Nothing would stop him from reading, however. Even at the young age of twelve, Douglass was getting his hands on anti-slavery literature. “The more I read,” he explained, “the more I was led to abhor and detest my enslavers.” Just as Mr. Auld had said, the more that Mr. Douglass read the more tormented he felt from knowing the horrible truths of slavery. No longer ignorant of the evil bondage he was being kept under, Douglass felt at many times that gaining his literacy had been more of a curse than a blessing.
The dream of freedom became something of a necessity for his sanity. He now envied those slaves who remained ignorant of the true horrors of slavery. Now Douglass knew too much to remain in bondage at all; he was the slave who knew too much. His thirst for freedom needed to be quenched, but it would be quite awhile before he would actually taste the sweetness of freedom.
A short time after becoming cognizant of the horrors of slavery, Mr. Douglass learns of the petitions coming in from the North, “praying for the end of slavery in the District of Columbia, and of the slave trade between the states.” It was then that he came to understand what abolition meant.
The seeds were then planted for his eventual escape to freedom, though the opportunity would not come for quite some time. He was still just a boy. In the meantime, he taught himself how to write. Douglass was aware that literacy would be his ticket to remain more than just a brute. In fact, he would become very much literate. He also realized that literacy would gradually bring out his humanity to the point that he could no longer be a slave. However, Douglass continued to live in slavery for years after learning its truths in books. He had to experience the truths in fact before he would actually attempt escape.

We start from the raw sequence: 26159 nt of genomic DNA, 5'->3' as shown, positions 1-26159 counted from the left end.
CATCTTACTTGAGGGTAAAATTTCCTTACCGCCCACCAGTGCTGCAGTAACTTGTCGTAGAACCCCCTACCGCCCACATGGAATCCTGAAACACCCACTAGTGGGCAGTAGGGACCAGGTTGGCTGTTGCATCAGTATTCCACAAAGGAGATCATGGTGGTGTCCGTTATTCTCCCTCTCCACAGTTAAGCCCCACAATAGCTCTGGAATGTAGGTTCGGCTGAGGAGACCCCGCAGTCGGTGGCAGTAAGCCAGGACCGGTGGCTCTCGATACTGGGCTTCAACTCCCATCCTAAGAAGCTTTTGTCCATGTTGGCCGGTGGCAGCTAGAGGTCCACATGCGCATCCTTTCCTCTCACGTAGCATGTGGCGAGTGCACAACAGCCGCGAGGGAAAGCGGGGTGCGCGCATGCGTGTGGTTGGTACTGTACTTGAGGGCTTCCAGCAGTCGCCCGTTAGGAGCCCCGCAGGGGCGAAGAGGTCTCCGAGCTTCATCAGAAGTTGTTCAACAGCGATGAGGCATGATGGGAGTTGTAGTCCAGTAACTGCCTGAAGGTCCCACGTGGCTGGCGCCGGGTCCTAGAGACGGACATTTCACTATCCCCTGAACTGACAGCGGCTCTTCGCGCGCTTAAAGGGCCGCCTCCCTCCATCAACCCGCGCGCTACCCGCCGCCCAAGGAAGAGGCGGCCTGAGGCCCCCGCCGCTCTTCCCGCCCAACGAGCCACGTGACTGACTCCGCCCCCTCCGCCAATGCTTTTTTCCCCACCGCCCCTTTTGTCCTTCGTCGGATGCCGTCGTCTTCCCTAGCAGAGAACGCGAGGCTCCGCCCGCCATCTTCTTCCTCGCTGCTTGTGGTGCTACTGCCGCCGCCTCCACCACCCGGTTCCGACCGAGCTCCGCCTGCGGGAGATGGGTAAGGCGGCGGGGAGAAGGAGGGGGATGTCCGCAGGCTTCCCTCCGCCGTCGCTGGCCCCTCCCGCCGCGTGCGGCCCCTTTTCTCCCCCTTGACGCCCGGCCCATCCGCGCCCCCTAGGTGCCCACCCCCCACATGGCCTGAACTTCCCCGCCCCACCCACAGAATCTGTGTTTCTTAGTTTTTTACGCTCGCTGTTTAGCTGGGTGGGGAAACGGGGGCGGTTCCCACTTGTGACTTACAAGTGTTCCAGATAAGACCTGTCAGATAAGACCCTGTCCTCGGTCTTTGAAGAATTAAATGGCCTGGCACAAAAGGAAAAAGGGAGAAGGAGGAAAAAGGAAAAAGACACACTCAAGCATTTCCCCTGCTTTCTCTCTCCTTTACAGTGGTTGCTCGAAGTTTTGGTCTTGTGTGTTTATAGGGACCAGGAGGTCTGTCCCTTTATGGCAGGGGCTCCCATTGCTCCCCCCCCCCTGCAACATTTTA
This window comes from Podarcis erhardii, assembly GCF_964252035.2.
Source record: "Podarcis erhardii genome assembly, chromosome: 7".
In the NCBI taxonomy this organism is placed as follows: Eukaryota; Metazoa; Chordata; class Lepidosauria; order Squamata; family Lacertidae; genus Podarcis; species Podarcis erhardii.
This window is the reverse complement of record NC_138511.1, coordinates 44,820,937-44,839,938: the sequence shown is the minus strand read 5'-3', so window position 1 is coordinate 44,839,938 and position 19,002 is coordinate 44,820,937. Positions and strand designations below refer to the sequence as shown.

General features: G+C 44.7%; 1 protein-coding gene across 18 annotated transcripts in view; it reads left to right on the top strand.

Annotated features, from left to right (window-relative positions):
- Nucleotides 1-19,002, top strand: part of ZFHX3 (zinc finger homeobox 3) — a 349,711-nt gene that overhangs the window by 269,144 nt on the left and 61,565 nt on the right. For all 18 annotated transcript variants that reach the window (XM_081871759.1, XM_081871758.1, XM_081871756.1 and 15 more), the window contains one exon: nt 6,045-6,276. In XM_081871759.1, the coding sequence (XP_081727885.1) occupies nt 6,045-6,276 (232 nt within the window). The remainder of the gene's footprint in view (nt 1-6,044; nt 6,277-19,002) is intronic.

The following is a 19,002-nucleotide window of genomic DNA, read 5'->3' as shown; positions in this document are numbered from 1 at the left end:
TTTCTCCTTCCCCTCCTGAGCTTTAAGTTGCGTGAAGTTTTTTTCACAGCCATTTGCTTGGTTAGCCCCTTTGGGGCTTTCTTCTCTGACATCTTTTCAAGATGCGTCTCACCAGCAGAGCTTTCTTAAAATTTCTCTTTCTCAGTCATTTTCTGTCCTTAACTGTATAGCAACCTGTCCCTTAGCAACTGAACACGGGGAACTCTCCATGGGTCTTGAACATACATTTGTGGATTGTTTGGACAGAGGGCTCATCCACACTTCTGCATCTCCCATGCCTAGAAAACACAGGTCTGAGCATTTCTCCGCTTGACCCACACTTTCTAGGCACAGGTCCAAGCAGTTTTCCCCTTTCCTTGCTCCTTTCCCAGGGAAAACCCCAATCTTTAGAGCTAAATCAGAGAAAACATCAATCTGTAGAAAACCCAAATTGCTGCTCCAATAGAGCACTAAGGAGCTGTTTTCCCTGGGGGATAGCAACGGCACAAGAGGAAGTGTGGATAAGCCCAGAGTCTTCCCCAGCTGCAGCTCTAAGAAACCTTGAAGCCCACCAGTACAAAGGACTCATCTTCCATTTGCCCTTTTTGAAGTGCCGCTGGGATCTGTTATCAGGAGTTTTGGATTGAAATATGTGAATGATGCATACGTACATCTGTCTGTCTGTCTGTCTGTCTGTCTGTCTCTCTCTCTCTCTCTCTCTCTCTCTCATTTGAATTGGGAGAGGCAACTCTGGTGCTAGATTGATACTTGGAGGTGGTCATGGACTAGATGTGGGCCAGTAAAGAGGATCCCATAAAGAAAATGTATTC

Though despising his own bondage, his treatment was decent for quite some time. However, after the death of his oldest Master, he was shuffled around the family as property. Still. he was not treated all that badly. In 1832, he becomes the slave of Thomas, the son of his now-deceased master, Andrew. As good as Thomas had been as a child, he was now as mean. From this point on, Douglass’ treatment gradually declined. He was underfed and almost simply ignored, much like a forgotten pet.
Then, his master lent him to the well-known negro “breaker” Mr. Covey. He was the worst master he was ever to come across. It was Mr. Covey who gave Douglass his first beatings, and it was he who introduced him to the real truth of slave owner cruelty. He was growing towards manhood now, and masters were working to break his spirit just like they did every other slave.
For quite some time, Mr. Covey succeeded in doing just that. Douglass became a broken man “in body, soul, and spirit.” He describes his experience quite vividly. He wrote,
“My natural elasticity was crushed, my intellect languished, the disposition to read departed, the cheerful spark lingered about my eye died; the dark night of slavery closed in upon me; and behold a man transformed into a brute!”